I was challenged last year to name 31 prominent women scientists.  I responded by posting the biography of one on Facebook each day during March 2013.  This year, I will repost these bios on this blog for greater exposure.  So please circulate and spread some knowledge.  Also, I still have many more scientists that I never got around to posting and probably have forgotten some.  If you have someone you want to highlight this month, then a friendly addition anywhere in the comments is very welcome. The first nine are already posted. Enjoy.

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The whole list:

3/1:   Marie Sklodowska Curie (1867-1934)
1903 Nobel Prize in Physics and 1911 Nobel Prize in Chemistry
Pioneer in radioactivity and discoverer of radium and polonium

3/2: Irène Joliot-Curie (1897-1956)
1935 Nobel Prize in Chemistry
Synthesized new radioactive elements

3/3: Gerty Radnitz Cori (1896-1957)
1947 Nobel Prize in Physiology or Medicine
Discovered the course of the catalytic conversion of glycogen

3/4: Williamina Fleming (1857-1911)
Pioneering astronomer at Harvard College Observatory

3/5: Elizabeth H. Blackburn (1948-)
2009 Nobel Prize in Physiology or Medicine
Co-discovered telomerase, the enzyme that replenishes telomeres

3/6: Carol W. Greider (1961-)
2009 Nobel Prize in Physiology or Medicine
Co-discovered telomerase, the enzyme that replenishes telomeres

3/7: Emmy Noether (1882-1935)
Mathematician known for contributions to algebra and theoretical physics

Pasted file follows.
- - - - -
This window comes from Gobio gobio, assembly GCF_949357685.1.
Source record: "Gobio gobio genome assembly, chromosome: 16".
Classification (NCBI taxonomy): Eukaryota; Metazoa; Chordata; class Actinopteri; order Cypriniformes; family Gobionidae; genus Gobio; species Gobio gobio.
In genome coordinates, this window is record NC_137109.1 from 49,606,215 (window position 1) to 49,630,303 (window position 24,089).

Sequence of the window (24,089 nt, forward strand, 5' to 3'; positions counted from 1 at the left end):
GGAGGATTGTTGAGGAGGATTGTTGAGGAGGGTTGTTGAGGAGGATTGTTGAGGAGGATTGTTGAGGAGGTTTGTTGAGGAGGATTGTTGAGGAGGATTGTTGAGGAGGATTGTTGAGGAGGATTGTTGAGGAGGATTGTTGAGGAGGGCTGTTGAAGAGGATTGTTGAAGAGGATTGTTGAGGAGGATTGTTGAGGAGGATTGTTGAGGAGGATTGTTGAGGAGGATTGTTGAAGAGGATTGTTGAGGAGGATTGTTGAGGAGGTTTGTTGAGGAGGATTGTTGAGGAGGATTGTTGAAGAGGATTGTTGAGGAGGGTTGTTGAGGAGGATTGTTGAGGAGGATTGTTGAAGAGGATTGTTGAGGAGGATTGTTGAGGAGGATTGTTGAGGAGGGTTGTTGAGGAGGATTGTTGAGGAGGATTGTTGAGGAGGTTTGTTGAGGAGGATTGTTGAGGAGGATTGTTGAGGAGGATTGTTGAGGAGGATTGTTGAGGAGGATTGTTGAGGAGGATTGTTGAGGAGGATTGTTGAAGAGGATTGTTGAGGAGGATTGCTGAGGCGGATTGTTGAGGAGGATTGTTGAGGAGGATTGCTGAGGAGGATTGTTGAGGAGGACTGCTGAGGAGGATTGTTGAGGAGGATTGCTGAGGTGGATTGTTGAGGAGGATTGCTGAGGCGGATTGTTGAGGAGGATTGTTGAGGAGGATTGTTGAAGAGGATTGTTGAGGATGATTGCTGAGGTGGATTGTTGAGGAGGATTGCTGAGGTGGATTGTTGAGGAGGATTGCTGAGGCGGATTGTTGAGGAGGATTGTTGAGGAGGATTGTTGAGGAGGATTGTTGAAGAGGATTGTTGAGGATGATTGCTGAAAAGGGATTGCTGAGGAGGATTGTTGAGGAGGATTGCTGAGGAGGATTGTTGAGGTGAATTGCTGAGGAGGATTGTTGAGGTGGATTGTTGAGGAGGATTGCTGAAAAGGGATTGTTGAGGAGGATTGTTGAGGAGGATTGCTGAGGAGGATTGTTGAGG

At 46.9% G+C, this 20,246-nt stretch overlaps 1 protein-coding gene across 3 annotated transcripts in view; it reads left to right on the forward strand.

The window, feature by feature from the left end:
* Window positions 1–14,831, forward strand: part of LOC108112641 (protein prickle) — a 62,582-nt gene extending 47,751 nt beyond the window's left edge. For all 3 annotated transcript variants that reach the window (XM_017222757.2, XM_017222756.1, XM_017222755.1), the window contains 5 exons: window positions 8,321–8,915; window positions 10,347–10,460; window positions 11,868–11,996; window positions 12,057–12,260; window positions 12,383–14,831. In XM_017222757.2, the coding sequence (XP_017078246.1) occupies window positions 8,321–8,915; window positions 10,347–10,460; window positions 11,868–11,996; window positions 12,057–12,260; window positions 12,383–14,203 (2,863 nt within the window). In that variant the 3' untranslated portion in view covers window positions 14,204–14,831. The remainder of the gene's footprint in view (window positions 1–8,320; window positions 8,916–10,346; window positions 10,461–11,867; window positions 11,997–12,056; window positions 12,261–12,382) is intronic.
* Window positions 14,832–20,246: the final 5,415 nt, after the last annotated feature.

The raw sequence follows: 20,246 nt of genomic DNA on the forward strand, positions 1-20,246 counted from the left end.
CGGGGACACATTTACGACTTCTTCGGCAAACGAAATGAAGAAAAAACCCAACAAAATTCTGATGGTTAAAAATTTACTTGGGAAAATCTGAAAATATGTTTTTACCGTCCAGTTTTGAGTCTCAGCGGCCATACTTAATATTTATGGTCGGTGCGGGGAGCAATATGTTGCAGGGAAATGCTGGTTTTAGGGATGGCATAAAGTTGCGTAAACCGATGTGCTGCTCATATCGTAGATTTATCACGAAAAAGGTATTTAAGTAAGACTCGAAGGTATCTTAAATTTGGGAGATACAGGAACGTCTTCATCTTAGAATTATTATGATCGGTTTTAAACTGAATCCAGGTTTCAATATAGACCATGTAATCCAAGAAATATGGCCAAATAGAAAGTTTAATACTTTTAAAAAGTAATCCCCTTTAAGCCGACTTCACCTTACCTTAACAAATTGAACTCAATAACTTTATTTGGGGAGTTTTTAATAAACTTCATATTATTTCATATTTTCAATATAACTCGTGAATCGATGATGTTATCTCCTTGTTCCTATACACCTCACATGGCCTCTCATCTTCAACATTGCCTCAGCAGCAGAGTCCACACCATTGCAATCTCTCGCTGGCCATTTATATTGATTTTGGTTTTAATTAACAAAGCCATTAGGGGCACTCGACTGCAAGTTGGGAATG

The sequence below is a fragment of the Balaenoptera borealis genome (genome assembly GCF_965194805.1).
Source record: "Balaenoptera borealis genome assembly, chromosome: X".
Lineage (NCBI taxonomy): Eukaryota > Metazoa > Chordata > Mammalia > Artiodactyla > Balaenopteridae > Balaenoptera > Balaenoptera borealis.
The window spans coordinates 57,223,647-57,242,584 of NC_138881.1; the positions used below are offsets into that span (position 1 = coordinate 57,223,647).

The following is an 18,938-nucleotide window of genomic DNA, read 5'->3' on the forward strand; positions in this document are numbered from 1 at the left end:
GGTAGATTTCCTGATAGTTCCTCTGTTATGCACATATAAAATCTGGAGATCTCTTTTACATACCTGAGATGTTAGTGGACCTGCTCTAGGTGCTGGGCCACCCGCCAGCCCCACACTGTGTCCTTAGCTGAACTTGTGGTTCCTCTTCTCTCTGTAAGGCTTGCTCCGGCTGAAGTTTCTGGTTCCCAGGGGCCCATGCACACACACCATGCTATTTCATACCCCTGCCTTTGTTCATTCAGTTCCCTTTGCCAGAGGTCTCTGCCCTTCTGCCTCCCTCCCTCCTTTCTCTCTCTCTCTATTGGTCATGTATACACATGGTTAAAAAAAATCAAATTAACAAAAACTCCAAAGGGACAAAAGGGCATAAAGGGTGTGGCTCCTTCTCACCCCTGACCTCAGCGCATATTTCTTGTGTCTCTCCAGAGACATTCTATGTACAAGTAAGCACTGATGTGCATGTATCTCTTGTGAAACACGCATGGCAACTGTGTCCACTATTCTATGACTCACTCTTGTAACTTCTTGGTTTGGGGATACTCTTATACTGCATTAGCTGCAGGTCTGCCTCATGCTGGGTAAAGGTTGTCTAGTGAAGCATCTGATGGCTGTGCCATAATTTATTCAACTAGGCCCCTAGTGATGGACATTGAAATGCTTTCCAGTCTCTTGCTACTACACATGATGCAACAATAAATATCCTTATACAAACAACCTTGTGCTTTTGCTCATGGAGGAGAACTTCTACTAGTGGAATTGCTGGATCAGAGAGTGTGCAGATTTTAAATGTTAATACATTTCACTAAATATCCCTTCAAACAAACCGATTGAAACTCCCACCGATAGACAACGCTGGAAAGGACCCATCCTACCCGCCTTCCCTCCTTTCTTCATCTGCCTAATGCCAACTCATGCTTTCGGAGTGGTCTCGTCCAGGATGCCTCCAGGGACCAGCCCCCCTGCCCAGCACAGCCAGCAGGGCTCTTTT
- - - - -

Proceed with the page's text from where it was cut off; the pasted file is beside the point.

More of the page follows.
3/8: Annie Jump Cannon (1863-1941)
Developed spectral classes for stars and observed nearly 230,000 stars

3/9: Maria Goeppert Mayer (1906-1972)
1963 Nobel Prize in Physics
Developed the Nuclear Shell Model of the atomic nucleus

3/10: Maxine Singer (1931-)
Pioneer in biochemistry and molecular biology

3/11: Lise Meitner (1878-1968)
Co-discovered nuclear fission with Otto Hahn, but only Hahn won a Nobel Prize for the discovery.

3/12: Dorothy Hodgkin (1910-1994)
1964 Nobel Prize in Chemistry
Advanced the technique of X-ray crystallography and confirmed the structure of penicillin and the vitamin B12

3/13: Henrietta Swan Leavitt (1868-1921)
Discovered the relation between the luminosity and the period of Cepheid variable stars later used to measure the distance to galaxies

3/14:  Ada Lovelace (1815-1852)
Mathematician chiefly known for her work on Babbages’s mechanical general-purpose computer, considered the first computer programmer.

3/15: Rosalyn Sussman Yalow (1921-2011)
1977 Nobel Prize in Physiology or Medicine
Developed the radioimmunoassay (RIA) technique that is used to measure tiny quantities of biological substances in human blood and other fluids.

3/16: Vera Rubin (1928-)
Astronomer who showed that galaxies contain at least ten times as much mass as can be accounted for by visible stars.  This observation inspired the concept of dark matter.

3/17: Barbara McClintock (1902-1992)
1983 Nobel Prize in Physiology or Medicine
Discovered genetic transposition and developed theories to explain the suppression and expression of genetic.